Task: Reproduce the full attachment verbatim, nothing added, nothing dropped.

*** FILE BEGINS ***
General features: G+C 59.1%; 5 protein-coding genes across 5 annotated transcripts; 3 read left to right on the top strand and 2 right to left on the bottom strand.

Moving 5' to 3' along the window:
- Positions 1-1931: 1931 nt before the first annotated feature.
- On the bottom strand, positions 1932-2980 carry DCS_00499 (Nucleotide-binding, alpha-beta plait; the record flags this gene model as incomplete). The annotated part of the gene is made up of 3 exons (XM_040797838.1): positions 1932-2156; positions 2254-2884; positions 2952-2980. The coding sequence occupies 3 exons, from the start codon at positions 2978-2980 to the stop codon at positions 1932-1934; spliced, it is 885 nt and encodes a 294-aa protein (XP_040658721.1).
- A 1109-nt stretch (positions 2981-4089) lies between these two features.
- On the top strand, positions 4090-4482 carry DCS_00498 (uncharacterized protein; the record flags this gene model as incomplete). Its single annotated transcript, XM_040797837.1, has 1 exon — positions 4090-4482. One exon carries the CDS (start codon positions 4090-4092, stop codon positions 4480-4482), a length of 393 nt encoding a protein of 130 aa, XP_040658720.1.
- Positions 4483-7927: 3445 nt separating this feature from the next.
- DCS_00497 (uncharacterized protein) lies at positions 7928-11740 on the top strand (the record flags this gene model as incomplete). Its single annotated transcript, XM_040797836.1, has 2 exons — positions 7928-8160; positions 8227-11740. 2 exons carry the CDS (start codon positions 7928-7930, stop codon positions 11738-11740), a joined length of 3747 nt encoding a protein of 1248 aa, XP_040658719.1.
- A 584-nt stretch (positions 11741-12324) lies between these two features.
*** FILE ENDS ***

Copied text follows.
General features: G+C 59.1%; 5 protein-coding genes across 5 annotated transcripts; 3 read left to right on the top strand and 2 right to left on the bottom strand.

Moving 5' to 3' along the window:
- Positions 1-1931: 1931 nt before the first annotated feature.
- On the bottom strand, positions 1932-2980 carry DCS_00499 (Nucleotide-binding, alpha-beta plait; the record flags this gene model as incomplete). The annotated part of the gene is made up of 3 exons (XM_040797838.1): positions 1932-2156; positions 2254-2884; positions 2952-2980. The coding sequence occupies 3 exons, from the start codon at positions 2978-2980 to the stop codon at positions 1932-1934; spliced, it is 885 nt and encodes a 294-aa protein (XP_040658721.1).
- A 1109-nt stretch (positions 2981-4089) lies between these two features.
- On the top strand, positions 4090-4482 carry DCS_00498 (uncharacterized protein; the record flags this gene model as incomplete). Its single annotated transcript, XM_040797837.1, has 1 exon — positions 4090-4482. One exon carries the CDS (start codon positions 4090-4092, stop codon positions 4480-4482), a length of 393 nt encoding a protein of 130 aa, XP_040658720.1.
- Positions 4483-7927: 3445 nt separating this feature from the next.
- DCS_00497 (uncharacterized protein) lies at positions 7928-11740 on the top strand (the record flags this gene model as incomplete). Its single annotated transcript, XM_040797836.1, has 2 exons — positions 7928-8160; positions 8227-11740. 2 exons carry the CDS (start codon positions 7928-7930, stop codon positions 11738-11740), a joined length of 3747 nt encoding a protein of 1248 aa, XP_040658719.1.
- A 584-nt stretch (positions 11741-12324) lies between these two features.